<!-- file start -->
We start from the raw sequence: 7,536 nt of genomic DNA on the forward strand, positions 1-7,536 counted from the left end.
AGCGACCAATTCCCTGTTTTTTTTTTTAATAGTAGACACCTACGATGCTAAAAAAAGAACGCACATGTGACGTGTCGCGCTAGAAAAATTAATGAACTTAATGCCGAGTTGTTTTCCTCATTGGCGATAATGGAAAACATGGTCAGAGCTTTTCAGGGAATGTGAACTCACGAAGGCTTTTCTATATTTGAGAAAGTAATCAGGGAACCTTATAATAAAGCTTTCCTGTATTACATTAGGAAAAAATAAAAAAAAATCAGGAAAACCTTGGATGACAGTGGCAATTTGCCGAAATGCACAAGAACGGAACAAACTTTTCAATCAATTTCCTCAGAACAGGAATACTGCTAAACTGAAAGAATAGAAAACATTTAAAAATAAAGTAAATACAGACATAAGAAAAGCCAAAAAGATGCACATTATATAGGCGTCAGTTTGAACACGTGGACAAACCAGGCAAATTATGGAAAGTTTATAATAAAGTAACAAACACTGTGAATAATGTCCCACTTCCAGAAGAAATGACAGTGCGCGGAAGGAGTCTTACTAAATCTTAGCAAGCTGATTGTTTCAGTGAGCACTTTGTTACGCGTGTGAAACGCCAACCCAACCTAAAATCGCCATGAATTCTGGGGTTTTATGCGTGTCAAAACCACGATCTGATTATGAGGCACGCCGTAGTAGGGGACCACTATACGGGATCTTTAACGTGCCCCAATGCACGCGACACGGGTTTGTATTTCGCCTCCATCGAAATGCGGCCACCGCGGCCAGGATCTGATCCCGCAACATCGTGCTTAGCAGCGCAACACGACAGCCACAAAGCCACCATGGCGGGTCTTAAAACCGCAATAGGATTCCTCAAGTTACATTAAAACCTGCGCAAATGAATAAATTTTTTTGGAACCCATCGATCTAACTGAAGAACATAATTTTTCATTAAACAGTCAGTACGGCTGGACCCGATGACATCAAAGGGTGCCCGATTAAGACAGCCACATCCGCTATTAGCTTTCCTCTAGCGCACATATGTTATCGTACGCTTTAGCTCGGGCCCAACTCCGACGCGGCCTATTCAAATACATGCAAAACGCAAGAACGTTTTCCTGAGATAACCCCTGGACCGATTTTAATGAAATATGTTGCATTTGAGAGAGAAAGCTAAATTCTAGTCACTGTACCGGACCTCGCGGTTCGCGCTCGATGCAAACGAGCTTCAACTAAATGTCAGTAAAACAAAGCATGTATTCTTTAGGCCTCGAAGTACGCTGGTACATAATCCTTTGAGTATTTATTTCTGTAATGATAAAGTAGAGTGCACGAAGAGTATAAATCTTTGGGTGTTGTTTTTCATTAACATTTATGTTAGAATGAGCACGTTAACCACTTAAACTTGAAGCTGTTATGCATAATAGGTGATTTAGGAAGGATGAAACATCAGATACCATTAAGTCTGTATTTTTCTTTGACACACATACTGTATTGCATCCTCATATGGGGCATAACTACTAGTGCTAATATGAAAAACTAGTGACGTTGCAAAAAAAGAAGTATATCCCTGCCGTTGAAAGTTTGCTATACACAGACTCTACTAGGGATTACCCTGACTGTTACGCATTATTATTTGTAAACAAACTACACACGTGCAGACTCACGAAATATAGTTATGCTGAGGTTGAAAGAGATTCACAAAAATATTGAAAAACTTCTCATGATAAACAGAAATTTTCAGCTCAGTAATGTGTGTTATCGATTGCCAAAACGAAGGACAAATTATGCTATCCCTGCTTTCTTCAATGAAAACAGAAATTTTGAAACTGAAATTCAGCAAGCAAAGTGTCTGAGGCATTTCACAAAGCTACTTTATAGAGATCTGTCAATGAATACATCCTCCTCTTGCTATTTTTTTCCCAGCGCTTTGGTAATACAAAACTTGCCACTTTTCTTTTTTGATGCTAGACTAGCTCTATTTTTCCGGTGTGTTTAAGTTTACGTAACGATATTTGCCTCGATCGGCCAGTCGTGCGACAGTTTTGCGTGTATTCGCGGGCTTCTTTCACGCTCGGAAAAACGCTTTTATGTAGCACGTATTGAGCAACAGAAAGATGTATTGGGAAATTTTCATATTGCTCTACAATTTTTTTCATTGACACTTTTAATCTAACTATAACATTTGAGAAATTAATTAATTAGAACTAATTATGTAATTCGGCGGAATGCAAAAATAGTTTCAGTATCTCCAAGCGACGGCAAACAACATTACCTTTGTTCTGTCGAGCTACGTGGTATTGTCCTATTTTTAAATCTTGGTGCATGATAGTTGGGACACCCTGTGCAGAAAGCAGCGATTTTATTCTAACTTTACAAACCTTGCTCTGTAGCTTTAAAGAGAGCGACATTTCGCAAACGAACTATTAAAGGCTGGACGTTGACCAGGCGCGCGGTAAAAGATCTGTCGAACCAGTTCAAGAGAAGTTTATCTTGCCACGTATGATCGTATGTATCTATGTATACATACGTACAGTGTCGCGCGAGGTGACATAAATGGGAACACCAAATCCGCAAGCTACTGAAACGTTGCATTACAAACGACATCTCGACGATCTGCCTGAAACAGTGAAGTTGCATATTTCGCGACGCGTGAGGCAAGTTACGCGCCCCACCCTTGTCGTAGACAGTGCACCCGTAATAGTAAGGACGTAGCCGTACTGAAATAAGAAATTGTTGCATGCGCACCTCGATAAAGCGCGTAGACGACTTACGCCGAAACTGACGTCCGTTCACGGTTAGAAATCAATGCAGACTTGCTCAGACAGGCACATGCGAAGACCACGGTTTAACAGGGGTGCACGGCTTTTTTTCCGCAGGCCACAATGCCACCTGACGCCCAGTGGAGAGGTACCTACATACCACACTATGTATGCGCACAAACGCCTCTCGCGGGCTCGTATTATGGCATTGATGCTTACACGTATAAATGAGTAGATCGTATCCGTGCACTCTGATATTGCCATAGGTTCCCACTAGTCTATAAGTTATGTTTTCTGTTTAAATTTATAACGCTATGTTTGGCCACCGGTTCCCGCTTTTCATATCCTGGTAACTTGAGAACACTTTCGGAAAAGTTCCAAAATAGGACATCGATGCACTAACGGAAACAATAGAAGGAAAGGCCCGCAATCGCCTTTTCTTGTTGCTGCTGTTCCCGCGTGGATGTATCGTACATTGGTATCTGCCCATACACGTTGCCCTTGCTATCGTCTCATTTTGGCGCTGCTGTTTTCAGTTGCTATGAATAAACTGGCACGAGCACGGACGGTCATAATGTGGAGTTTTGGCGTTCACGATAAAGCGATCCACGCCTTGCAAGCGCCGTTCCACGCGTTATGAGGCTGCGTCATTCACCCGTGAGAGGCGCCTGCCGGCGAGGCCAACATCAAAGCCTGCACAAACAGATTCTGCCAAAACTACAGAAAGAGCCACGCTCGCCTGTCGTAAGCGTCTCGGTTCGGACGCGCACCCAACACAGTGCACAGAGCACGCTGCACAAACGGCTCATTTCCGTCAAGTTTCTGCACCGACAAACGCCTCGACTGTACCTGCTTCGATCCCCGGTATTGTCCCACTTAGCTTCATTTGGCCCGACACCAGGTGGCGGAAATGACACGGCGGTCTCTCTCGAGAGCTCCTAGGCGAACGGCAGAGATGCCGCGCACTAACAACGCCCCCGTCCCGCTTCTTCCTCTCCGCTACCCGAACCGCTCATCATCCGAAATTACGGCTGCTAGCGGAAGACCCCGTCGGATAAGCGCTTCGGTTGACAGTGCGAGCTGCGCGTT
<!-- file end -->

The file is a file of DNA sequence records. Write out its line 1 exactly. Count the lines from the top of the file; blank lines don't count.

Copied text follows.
We start from the raw sequence: 7,536 nt of genomic DNA on the forward strand, positions 1-7,536 counted from the left end.